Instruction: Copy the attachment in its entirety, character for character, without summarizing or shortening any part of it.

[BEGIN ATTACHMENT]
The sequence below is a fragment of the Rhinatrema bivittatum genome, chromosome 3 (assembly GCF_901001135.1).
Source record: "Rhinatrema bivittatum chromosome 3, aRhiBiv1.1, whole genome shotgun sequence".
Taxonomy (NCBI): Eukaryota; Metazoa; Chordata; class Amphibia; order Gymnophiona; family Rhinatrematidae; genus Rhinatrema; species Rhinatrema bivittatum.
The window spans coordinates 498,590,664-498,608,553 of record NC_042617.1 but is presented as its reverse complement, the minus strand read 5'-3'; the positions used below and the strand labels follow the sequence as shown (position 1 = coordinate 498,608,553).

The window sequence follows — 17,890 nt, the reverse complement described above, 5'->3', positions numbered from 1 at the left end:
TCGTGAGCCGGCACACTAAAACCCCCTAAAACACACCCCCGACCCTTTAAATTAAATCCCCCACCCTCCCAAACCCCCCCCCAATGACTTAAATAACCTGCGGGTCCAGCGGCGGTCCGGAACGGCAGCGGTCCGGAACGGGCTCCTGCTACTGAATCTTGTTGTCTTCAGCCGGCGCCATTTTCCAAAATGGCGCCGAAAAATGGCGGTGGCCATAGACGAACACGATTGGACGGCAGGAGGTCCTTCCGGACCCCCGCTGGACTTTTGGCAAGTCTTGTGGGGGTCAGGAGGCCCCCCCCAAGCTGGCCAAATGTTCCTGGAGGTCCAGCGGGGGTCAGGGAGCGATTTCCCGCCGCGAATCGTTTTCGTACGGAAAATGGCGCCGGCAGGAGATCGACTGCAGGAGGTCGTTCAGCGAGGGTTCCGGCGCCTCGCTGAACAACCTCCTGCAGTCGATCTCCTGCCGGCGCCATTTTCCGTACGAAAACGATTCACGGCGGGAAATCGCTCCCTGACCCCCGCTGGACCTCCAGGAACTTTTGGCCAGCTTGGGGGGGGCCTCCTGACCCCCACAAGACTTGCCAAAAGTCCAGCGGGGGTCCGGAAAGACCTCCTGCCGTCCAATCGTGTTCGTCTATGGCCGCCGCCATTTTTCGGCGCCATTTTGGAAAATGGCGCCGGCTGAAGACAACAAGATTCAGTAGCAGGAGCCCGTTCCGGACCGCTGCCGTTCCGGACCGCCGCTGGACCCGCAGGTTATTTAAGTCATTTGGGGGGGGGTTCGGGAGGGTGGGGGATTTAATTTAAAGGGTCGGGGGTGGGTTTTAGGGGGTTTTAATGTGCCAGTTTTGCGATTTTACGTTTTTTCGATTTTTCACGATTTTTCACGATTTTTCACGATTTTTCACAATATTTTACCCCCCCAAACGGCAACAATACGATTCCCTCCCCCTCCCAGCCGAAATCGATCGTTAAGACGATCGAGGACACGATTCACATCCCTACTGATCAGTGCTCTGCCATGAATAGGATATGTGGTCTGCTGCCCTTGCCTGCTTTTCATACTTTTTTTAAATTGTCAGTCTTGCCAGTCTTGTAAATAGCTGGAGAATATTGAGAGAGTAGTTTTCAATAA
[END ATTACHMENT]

The sequence below is a fragment of the Rhinatrema bivittatum genome, chromosome 3 (assembly GCF_901001135.1).
Source record: "Rhinatrema bivittatum chromosome 3, aRhiBiv1.1, whole genome shotgun sequence".
Taxonomy (NCBI): Eukaryota; Metazoa; Chordata; class Amphibia; order Gymnophiona; family Rhinatrematidae; genus Rhinatrema; species Rhinatrema bivittatum.
The window spans coordinates 498,590,664-498,608,553 of record NC_042617.1 but is presented as its reverse complement, the minus strand read 5'-3'; the positions used below and the strand labels follow the sequence as shown (position 1 = coordinate 498,608,553).

The window sequence follows — 17,890 nt, the reverse complement described above, 5'->3', positions numbered from 1 at the left end:
TCGTGAGCCGGCACACTAAAACCCCCTAAAACACACCCCCGACCCTTTAAATTAAATCCCCCACCCTCCCAAACCCCCCCCCAATGACTTAAATAACCTGCGGGTCCAGCGGCGGTCCGGAACGGCAGCGGTCCGGAACGGGCTCCTGCTACTGAATCTTGTTGTCTTCAGCCGGCGCCATTTTCCAAAATGGCGCCGAAAAATGGCGGTGGCCATAGACGAACACGATTGGACGGCAGGAGGTCCTTCCGGACCCCCGCTGGACTTTTGGCAAGTCTTGTGGGGGTCAGGAGGCCCCCCCCAAGCTGGCCAAATGTTCCTGGAGGTCCAGCGGGGGTCAGGGAGCGATTTCCCGCCGCGAATCGTTTTCGTACGGAAAATGGCGCCGGCAGGAGATCGACTGCAGGAGGTCGTTCAGCGAGGGTTCCGGCGCCTCGCTGAACAACCTCCTGCAGTCGATCTCCTGCCGGCGCCATTTTCCGTACGAAAACGATTCACGGCGGGAAATCGCTCCCTGACCCCCGCTGGACCTCCAGGAACTTTTGGCCAGCTTGGGGGGGGCCTCCTGACCCCCACAAGACTTGCCAAAAGTCCAGCGGGGGTCCGGAAAGACCTCCTGCCGTCCAATCGTGTTCGTCTATGGCCGCCGCCATTTTTCGGCGCCATTTTGGAAAATGGCGCCGGCTGAAGACAACAAGATTCAGTAGCAGGAGCCCGTTCCGGACCGCTGCCGTTCCGGACCGCCGCTGGACCCGCAGGTTATTTAAGTCATTTGGGGGGGGGTTCGGGAGGGTGGGGGATTTAATTTAAAGGGTCGGGGGTGGGTTTTAGGGGGTTTTAATGTGCCAGTTTTGCGATTTTACGTTTTTTCGATTTTTCACGATTTTTCACGATTTTTCACGATTTTTCACAATATTTTACCCCCCCAAACGGCAACAATACGATTCCCTCCCCCTCCCAGCCGAAATCGATCGTTAAGACGATCGAGGACACGATTCACATCCCTACTGATCAGTGCTCTGCCATGAATAGGATATGTGGTCTGCTGCCCTTGCCTGCTTTTCATACTTTTTTTAAATTGTCAGTCTTGCCAGTCTTGTAAATAGCTGGAGAATATTGAGAGAGTAGTTTTCAATAA